That's a bit more like it, Spencer!
FINALLY, after 5 so-so issues of Iron Man 2.0 and a few likewise so-so issues of Secret Avengers; FINALLY Nick Spencer has turned out a script for Marvel that shows off some of his promise and strong character-creation voice from his indie work! It's taken about six months, but here, finally, faith in Nick Spencer from his strong work on T.H.U.N.D.E.R. Agents and Morning Glories pays off at Marvel.
In this one-off Fear Itself tie-in, Valkyrie receives the spotlight as the story shifts back and forth between an origin story for her (the most in-depth modern era one I'm aware of) and the present day wherein she's escorting a squad of American soldiers into battle against Sin's nazi robots. The spotlight is shared by two young soldiers in love, who in a very sparse amount of time develop strong voices and a believable relationship for themselves that manages to really flesh out their back story with no exposition and very little information. Spencer's work on these "normal person's perspective" characters, whom I never expect to see again, is extremely skillful and I'm impressed.
The Valkyrie origin part of the issue is less impressive, but is still entirely competent. It casts Odin (the only other recognizable character appearing in the issue) in a surprising light and creates an impressively expansive scenario within just a few pages time, without ever going so far as to even say precisely where or when Valkyrie's home before Asgard was conquered, and it absolutely does not begin to explain why. But somehow that works.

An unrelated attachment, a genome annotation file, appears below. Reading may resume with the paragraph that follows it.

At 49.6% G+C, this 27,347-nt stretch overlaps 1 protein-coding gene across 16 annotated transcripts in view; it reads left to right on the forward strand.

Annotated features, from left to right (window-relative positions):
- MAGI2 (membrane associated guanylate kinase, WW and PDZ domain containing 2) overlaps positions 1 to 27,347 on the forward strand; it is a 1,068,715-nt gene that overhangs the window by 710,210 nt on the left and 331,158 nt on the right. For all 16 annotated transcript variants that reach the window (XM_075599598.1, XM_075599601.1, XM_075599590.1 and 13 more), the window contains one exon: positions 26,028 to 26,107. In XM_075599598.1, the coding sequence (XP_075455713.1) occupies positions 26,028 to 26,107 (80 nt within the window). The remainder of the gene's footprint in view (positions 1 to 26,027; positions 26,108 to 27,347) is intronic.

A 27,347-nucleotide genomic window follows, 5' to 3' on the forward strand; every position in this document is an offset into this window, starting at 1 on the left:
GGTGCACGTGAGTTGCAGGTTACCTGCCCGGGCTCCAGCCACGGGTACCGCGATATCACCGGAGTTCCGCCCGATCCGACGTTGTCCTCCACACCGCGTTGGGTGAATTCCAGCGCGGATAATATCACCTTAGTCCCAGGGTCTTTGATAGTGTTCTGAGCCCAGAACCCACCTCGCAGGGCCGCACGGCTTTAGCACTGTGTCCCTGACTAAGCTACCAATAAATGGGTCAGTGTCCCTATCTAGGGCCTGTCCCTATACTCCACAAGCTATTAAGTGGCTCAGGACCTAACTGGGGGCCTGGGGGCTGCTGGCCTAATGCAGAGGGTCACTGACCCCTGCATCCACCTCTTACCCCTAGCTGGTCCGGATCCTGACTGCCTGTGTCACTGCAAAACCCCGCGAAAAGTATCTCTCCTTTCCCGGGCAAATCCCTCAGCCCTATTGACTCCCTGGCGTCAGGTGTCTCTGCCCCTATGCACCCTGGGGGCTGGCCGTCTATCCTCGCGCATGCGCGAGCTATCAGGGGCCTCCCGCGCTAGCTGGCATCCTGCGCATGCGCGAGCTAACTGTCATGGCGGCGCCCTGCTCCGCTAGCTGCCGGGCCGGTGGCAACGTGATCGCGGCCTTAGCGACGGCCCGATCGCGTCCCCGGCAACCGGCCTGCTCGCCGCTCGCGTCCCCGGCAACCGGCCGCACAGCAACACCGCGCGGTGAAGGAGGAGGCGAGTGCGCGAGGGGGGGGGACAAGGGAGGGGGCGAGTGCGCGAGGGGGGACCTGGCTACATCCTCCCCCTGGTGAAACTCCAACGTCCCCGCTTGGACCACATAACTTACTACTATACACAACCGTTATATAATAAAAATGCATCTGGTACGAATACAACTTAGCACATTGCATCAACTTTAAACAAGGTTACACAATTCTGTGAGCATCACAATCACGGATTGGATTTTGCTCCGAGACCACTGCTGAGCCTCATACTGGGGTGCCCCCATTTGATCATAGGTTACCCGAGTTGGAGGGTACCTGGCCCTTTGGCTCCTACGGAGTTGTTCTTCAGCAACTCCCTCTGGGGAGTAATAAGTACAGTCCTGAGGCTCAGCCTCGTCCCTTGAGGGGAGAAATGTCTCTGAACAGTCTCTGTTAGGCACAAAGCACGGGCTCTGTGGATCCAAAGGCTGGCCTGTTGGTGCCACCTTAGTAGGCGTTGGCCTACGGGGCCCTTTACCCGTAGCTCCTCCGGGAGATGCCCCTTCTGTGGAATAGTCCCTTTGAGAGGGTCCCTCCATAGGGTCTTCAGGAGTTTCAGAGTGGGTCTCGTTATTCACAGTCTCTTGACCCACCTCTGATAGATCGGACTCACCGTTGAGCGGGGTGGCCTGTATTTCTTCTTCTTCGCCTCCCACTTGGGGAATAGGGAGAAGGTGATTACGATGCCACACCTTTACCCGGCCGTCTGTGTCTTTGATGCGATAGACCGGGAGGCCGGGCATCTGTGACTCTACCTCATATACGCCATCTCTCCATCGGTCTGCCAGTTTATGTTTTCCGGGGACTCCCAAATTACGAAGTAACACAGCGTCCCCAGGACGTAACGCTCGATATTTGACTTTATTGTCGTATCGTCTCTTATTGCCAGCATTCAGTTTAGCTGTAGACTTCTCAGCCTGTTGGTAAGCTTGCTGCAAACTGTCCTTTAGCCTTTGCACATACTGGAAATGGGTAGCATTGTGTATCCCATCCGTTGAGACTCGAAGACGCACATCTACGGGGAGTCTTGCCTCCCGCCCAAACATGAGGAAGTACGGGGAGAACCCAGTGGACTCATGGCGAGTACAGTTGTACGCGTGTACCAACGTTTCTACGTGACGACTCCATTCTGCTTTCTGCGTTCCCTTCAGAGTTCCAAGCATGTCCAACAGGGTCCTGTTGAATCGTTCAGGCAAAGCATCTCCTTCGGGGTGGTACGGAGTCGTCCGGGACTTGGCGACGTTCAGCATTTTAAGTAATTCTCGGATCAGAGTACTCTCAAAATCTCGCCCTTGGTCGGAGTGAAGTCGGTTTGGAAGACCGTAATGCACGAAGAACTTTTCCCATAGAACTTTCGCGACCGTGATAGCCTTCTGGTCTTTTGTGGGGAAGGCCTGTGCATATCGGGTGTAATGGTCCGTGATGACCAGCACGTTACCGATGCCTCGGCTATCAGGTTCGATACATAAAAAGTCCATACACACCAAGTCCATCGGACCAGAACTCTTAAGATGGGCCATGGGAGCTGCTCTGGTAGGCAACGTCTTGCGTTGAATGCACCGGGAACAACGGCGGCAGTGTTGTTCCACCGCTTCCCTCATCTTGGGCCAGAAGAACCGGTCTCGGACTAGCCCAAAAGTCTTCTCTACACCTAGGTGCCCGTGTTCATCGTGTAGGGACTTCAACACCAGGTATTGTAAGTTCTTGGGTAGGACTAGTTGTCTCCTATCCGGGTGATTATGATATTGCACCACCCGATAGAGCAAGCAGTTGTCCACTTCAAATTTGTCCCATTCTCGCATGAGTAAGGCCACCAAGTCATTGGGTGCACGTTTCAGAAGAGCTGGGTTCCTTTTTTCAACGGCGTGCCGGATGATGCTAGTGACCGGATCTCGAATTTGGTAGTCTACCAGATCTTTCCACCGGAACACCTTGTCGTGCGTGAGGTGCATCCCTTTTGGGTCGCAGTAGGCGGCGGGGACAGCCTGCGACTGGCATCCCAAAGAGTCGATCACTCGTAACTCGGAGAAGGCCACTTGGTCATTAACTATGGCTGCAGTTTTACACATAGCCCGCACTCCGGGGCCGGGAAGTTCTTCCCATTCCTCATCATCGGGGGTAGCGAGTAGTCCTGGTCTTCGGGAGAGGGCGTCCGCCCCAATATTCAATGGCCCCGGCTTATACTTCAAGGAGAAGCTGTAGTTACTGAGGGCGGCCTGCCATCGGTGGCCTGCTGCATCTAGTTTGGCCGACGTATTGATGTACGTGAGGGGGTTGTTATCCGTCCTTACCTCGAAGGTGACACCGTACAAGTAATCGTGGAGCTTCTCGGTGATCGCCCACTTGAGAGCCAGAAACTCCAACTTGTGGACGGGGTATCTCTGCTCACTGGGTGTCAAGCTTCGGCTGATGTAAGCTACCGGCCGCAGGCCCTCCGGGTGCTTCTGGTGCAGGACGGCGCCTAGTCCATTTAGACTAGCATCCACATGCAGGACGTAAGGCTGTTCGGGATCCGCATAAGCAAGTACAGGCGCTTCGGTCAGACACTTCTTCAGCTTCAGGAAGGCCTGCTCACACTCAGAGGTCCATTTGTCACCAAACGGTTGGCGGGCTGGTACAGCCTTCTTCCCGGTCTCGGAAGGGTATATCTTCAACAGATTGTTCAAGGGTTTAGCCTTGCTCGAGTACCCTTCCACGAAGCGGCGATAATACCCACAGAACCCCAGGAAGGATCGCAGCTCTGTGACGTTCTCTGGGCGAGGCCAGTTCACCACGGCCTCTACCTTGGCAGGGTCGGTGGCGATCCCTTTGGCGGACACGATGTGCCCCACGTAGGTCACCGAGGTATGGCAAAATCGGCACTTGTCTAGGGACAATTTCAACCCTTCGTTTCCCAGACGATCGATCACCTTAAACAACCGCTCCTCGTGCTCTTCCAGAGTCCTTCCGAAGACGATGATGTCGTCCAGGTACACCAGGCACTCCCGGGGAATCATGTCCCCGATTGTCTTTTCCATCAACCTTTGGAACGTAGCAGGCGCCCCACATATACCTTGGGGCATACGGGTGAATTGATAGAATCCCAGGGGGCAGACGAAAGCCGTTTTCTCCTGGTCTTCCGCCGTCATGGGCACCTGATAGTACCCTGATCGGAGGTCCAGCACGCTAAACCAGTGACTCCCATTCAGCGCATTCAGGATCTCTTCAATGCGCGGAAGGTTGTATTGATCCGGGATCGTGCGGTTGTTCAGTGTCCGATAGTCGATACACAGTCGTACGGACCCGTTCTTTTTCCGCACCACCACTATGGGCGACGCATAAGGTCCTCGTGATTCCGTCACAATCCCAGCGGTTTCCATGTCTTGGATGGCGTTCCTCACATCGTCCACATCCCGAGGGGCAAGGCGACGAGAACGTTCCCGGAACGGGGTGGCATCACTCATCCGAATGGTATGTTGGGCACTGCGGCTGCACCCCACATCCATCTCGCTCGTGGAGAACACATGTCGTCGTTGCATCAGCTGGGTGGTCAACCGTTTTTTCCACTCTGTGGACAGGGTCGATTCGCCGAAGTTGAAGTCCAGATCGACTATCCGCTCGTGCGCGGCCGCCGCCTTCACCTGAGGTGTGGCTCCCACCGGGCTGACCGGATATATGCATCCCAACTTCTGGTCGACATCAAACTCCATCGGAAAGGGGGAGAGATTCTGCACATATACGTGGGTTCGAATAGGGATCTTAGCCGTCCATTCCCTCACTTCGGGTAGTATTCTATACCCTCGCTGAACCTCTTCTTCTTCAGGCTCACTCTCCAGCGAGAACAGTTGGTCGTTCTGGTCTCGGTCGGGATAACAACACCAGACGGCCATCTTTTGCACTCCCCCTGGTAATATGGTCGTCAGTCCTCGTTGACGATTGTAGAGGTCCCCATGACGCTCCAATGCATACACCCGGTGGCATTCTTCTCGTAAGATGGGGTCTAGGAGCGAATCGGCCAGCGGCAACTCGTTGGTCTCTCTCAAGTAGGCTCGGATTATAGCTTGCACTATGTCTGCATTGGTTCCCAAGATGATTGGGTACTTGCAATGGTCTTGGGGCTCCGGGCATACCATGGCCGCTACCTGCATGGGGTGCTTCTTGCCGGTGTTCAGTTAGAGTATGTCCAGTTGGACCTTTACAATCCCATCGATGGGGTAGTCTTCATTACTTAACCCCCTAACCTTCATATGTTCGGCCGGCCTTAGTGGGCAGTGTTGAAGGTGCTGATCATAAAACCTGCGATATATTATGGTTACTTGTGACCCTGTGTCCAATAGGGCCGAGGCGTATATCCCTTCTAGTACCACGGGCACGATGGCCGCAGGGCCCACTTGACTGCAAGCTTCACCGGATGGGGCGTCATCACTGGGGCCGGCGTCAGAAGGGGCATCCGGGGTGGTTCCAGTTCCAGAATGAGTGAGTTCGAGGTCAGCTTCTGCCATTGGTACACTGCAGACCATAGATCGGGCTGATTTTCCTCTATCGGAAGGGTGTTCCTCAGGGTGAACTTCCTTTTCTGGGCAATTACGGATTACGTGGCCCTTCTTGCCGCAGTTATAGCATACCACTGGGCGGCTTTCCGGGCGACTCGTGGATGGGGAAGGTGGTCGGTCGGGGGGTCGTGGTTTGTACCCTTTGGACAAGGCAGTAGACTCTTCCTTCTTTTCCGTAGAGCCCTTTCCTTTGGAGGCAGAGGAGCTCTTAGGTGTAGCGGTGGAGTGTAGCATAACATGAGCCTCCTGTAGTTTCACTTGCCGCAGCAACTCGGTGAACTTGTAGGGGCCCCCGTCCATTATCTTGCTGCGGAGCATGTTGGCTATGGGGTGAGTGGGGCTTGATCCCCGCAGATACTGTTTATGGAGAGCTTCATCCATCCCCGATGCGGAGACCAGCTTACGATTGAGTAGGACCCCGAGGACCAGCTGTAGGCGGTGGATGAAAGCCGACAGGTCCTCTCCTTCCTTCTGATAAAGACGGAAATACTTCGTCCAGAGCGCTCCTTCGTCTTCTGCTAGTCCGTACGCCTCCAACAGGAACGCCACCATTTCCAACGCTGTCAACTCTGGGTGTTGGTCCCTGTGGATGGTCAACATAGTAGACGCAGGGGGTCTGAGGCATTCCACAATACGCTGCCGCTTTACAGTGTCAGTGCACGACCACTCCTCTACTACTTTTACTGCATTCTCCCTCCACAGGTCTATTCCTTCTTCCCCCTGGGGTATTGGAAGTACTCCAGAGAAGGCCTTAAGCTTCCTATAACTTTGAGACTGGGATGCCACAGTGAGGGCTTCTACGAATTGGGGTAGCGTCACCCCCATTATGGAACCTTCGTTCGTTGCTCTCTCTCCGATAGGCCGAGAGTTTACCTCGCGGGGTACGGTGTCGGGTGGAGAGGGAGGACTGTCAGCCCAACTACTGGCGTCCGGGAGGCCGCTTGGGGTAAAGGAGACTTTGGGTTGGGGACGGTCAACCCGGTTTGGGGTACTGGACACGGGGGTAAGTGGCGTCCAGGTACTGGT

I'll give most of the credit for this issue's strength to Spencer, but artist Scot Eaton deserves some credit as well. He draws Valkyrie with a strong balance between looking powerful and dangerous, while also looking the part of the mythical beauty that Odin imagines will inspire men to greater feats on the battlefield so that they might get to see her face when they fall. His work on the nazi robots is also quite impressive.
All in all, this is a very strong stand-alone issue and is the strongest justification for Nick Spencer's exclusive contract at Marvel to date. It's enough to make me more inclined to give his future work here a closer look despite being less than impressed with Iron Man 2.0 thus far.